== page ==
Taper, race and recovery
By Andrew Hibbert
The final training phase of preparing for your goal race, racing and recovering from it, is when you capitalise on all of your training from the base and sharpening work you have done. Much of how you approach this phase will be very individual and so there are only a few fixed guidelines. Ideally everything I discuss below you will have thought about and experimented with during your training so that you will know what will work well for you. As you approach or run your big race is not the time to try something new.
Tapering – getting the most out of your training
As I have discussed in the previous article, during sharpening your goal was to train at a level that you could only maintain for a few months. At the end of this your body will be tired and not in top race shape. A period of recovery is needed during which you heal, build up your energy and adapt to the level of training you were doing, leaving you in peak race condition. This is all the goal of the taper.
Tapering will last 1-2 weeks before a half marathon or 2-4 weeks before a marathon. You should decrease the distance you are running in fairly even steps each week but maintain the types of training you were doing. This means you will still do a long run, race pace run or tempo run, at the same speed as you were before (not faster), but for a shorter distance. These sessions should hopefully feel relatively easy. This effort will probably drop even more for the last week before a marathon, when you will do very little running and conserve energy for the race. For example, from a peak of 40 miles per week you might drop to 30, then 20, then 5 in the week before the race.
Final preparations for the race
Hopefully you will have been thinking about the race for a while and visualising the course. As you approach the day it is very useful to picture the course again and think about how you will feel at the different stages of the race. I find a very useful tool for this is to use mapping software, such as MapMyRun, available online to trace out the route and then import this to Google Earth. This allows you to fly around the route and helps you to remember what you should expect on the day. As you think about what to expect don’t forget to plan for things to change. How will you approach a wet/hot/foggy day? What if you are late or the start is delayed? If you think about possible problems now they will have less effect on you on the day.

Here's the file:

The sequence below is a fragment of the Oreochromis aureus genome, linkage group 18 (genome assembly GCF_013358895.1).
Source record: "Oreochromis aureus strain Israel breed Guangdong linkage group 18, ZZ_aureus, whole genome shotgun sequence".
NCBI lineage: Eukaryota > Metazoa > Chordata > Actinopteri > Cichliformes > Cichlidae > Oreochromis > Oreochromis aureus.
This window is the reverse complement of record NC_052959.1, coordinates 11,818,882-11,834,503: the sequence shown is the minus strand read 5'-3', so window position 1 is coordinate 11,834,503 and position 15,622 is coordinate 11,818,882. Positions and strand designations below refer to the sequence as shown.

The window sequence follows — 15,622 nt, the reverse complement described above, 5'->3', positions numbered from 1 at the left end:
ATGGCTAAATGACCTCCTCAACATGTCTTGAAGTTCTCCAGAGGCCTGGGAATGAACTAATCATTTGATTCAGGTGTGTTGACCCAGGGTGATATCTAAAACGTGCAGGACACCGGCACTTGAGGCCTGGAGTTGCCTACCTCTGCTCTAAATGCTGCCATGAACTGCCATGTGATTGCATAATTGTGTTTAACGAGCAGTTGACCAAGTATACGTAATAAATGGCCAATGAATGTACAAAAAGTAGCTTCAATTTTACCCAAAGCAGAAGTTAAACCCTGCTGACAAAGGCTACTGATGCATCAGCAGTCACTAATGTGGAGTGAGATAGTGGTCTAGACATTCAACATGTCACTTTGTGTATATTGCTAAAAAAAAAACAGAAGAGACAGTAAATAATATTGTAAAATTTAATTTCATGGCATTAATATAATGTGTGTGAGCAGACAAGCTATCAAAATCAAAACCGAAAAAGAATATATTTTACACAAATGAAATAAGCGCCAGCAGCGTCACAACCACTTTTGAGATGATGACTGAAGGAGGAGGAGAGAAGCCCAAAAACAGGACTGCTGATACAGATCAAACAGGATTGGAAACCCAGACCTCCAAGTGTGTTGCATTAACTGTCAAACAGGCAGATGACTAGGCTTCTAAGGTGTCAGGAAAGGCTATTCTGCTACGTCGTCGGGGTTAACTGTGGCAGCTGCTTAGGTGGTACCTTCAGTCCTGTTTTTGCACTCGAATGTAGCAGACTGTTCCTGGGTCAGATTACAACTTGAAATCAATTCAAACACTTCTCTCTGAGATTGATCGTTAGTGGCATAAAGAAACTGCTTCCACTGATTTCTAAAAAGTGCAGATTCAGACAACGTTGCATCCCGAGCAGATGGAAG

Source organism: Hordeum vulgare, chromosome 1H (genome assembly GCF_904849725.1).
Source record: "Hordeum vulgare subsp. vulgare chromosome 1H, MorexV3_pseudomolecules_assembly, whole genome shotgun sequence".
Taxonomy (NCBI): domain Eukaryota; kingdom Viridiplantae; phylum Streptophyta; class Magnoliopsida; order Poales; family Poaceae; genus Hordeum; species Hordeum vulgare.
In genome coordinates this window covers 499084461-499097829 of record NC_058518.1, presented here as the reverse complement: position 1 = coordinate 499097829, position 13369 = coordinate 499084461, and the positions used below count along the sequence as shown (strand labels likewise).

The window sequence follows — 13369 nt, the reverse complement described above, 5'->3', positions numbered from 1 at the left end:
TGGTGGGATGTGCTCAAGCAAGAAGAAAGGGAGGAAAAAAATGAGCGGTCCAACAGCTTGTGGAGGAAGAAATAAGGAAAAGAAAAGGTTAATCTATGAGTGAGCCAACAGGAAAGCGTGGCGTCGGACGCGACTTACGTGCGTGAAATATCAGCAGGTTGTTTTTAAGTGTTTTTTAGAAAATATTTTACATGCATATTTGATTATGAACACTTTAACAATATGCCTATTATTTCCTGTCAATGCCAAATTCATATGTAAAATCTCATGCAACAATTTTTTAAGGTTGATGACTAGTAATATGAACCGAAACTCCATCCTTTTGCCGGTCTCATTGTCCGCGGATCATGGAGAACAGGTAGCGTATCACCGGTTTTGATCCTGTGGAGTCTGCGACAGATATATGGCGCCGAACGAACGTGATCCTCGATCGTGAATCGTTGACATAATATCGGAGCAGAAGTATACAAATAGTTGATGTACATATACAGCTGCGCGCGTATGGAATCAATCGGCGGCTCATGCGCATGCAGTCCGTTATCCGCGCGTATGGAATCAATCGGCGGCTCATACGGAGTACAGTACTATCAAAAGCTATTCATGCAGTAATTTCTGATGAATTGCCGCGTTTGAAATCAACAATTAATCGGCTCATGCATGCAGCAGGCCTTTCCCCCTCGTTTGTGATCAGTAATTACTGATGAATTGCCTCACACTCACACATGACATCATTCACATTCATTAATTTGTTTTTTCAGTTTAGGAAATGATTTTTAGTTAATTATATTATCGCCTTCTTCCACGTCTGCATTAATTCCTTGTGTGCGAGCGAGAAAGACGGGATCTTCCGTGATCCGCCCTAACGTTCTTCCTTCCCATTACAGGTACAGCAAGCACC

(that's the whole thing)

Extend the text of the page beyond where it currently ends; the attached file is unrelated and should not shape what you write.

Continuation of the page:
As you approach the end of the taper nutrition becomes very important. The key things you need are lots of carbohydrates and lots of water. The carbohydrate will fill your glycogen stores in your muscles and liver, which you will need during the race. Different foods suit different people, but pasta, rice and porridge are among the favourites. Especially during the last 24 hours be aware of any foods you should avoid. In particular, dairy foods can lead to stomach problems in some people when racing, as can having too much heavy food. Again, if you have experimented already you will know what works for you.
Your approach to this day is almost entirely your own choice. Everyone has different approaches to their preparations (quiet or sociable, maybe using music, discussing the race or almost anything else...), the warm up (which might be useful, if gentle, but might be skipped especially with a busy start), to the race (running by feel or relying on their watch, picking runners to stick with or staying on their own, energy gels or not...) and afterwards. The best source of ideas and tricks people use on race day is to talk to the members of the club about what works for them. Again, your past races will be your best guide of what works for you.
Recovery, and the next cycle
Now what? You have trained for months to reach your target race and now it is finished. Hopefully it went well but either way your running focus for a long time has been and gone. At this stage I hope your goal will be to get back into running and start thinking about your next challenge. The training stages I have discussed are a cycle, so the next stage is base training again. However, you should first recover from your race. A guideline for how long this takes is 1 day per mile raced, so 2 weeks after a half-marathon or a month after a marathon. During this time you can build up to your past base level of training (or less, if you choose) and ensure you are injury free.
During this recovery you can run, or not run, as you feel. If you are very tired from the race then pushing yourself to run will risk injury. A simple way to stay in touch with your running as you recover is to help the club, volunteering at club runs or marshalling at races . These activities and talking to your fellow volunteers will also help you to evaluate all that you have done in preparing for the race. What went well and badly? What could you improve next time? What would you like to be your next goal?
With these questions of evaluation and goal setting we return to my themes of the base building article, and the cycle begins again.
I wish the best of luck to all of you in chasing your goals.
© Andrew Hibbert 2008